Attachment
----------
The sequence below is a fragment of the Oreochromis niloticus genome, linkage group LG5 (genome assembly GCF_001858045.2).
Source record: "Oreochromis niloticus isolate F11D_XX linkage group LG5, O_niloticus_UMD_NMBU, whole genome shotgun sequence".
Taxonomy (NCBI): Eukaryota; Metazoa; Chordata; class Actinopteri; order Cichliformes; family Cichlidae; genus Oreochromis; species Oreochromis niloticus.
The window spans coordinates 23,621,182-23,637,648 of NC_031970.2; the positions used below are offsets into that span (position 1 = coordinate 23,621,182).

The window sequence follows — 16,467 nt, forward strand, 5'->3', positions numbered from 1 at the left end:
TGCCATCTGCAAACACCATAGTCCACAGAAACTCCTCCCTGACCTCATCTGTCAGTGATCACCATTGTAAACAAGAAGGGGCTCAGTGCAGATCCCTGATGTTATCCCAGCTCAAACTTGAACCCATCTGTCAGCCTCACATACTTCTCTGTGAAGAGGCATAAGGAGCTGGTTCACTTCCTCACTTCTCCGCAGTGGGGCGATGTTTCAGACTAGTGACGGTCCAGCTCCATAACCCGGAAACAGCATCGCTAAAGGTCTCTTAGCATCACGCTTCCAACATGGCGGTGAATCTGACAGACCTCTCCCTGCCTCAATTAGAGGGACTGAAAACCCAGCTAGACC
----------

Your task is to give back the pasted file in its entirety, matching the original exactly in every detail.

The sequence below is a fragment of the Oreochromis niloticus genome, linkage group LG5 (genome assembly GCF_001858045.2).
Source record: "Oreochromis niloticus isolate F11D_XX linkage group LG5, O_niloticus_UMD_NMBU, whole genome shotgun sequence".
Taxonomy (NCBI): Eukaryota; Metazoa; Chordata; class Actinopteri; order Cichliformes; family Cichlidae; genus Oreochromis; species Oreochromis niloticus.
The window spans coordinates 23,621,182-23,637,648 of NC_031970.2; the positions used below are offsets into that span (position 1 = coordinate 23,621,182).

The window sequence follows — 16,467 nt, forward strand, 5'->3', positions numbered from 1 at the left end:
TGCCATCTGCAAACACCATAGTCCACAGAAACTCCTCCCTGACCTCATCTGTCAGTGATCACCATTGTAAACAAGAAGGGGCTCAGTGCAGATCCCTGATGTTATCCCAGCTCAAACTTGAACCCATCTGTCAGCCTCACATACTTCTCTGTGAAGAGGCATAAGGAGCTGGTTCACTTCCTCACTTCTCCGCAGTGGGGCGATGTTTCAGACTAGTGACGGTCCAGCTCCATAACCCGGAAACAGCATCGCTAAAGGTCTCTTAGCATCACGCTTCCAACATGGCGGTGAATCTGACAGACCTCTCCCTGCCTCAATTAGAGGGACTGAAAACCCAGCTAGACC